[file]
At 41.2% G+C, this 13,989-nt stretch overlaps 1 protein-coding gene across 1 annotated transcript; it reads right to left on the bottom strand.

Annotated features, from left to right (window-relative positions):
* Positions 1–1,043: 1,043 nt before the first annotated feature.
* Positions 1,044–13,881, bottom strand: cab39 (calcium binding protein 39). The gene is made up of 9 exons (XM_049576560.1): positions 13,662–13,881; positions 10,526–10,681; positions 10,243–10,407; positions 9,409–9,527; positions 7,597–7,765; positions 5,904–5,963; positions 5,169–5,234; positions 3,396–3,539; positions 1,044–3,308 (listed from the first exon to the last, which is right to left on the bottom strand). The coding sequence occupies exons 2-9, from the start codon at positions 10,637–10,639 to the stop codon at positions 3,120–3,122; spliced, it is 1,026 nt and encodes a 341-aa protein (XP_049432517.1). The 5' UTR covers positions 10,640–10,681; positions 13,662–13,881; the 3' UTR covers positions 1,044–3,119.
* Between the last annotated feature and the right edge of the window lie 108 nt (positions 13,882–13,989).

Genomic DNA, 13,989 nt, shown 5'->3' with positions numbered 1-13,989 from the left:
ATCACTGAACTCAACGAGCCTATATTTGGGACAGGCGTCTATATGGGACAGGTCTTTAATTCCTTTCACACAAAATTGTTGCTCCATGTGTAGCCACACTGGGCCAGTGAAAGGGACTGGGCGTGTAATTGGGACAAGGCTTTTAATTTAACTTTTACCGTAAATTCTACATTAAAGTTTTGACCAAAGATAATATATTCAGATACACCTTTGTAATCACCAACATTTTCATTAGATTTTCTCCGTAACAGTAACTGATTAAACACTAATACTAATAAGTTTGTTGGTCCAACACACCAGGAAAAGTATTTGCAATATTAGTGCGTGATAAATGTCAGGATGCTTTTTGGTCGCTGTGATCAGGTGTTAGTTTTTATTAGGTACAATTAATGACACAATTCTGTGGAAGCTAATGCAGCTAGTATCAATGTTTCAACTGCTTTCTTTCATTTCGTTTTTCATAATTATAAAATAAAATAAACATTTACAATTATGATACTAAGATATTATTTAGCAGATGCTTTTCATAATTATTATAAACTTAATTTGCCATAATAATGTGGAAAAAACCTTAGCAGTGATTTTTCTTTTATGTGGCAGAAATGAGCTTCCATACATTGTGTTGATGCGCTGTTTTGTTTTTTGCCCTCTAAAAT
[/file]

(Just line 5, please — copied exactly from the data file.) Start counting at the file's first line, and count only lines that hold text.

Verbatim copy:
* Between the last annotated feature and the right edge of the window lie 108 nt (positions 13,882–13,989).